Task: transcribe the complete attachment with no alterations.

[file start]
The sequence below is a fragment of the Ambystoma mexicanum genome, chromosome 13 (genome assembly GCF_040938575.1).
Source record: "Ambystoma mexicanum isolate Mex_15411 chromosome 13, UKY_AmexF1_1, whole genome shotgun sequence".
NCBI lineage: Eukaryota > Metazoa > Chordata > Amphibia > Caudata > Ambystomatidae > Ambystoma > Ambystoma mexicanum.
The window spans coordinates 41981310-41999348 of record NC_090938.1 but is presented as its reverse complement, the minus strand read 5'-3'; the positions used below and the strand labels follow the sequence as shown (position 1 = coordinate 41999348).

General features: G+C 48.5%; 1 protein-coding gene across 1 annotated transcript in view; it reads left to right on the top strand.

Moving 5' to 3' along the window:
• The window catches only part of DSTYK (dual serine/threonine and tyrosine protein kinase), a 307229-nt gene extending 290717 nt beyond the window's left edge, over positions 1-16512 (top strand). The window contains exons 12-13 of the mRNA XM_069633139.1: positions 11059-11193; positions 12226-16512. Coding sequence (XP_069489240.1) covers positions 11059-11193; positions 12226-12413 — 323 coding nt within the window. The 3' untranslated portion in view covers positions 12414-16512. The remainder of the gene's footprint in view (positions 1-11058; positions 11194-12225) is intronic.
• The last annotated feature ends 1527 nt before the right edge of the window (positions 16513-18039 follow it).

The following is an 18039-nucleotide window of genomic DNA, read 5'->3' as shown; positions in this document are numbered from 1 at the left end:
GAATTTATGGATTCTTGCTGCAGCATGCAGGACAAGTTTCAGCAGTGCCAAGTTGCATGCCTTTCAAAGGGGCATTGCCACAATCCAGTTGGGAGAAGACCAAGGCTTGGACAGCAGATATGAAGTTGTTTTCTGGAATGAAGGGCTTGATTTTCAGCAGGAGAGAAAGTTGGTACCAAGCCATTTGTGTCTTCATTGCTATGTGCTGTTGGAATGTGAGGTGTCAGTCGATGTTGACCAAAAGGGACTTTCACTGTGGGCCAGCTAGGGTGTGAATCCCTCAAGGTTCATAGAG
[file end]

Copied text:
The sequence below is a fragment of the Ambystoma mexicanum genome, chromosome 13 (genome assembly GCF_040938575.1).
Source record: "Ambystoma mexicanum isolate Mex_15411 chromosome 13, UKY_AmexF1_1, whole genome shotgun sequence".
NCBI lineage: Eukaryota > Metazoa > Chordata > Amphibia > Caudata > Ambystomatidae > Ambystoma > Ambystoma mexicanum.
The window spans coordinates 41981310-41999348 of record NC_090938.1 but is presented as its reverse complement, the minus strand read 5'-3'; the positions used below and the strand labels follow the sequence as shown (position 1 = coordinate 41999348).

General features: G+C 48.5%; 1 protein-coding gene across 1 annotated transcript in view; it reads left to right on the top strand.

Moving 5' to 3' along the window:
• The window catches only part of DSTYK (dual serine/threonine and tyrosine protein kinase), a 307229-nt gene extending 290717 nt beyond the window's left edge, over positions 1-16512 (top strand). The window contains exons 12-13 of the mRNA XM_069633139.1: positions 11059-11193; positions 12226-16512. Coding sequence (XP_069489240.1) covers positions 11059-11193; positions 12226-12413 — 323 coding nt within the window. The 3' untranslated portion in view covers positions 12414-16512. The remainder of the gene's footprint in view (positions 1-11058; positions 11194-12225) is intronic.
• The last annotated feature ends 1527 nt before the right edge of the window (positions 16513-18039 follow it).

The following is an 18039-nucleotide window of genomic DNA, read 5'->3' as shown; positions in this document are numbered from 1 at the left end:
GAATTTATGGATTCTTGCTGCAGCATGCAGGACAAGTTTCAGCAGTGCCAAGTTGCATGCCTTTCAAAGGGGCATTGCCACAATCCAGTTGGGAGAAGACCAAGGCTTGGACAGCAGATATGAAGTTGTTTTCTGGAATGAAGGGCTTGATTTTCAGCAGGAGAGAAAGTTGGTACCAAGCCATTTGTGTCTTCATTGCTATGTGCTGTTGGAATGTGAGGTGTCAGTCGATGTTGACCAAAAGGGACTTTCACTGTGGGCCAGCTAGGGTGTGAATCCCTCAAGGTTCATAGAG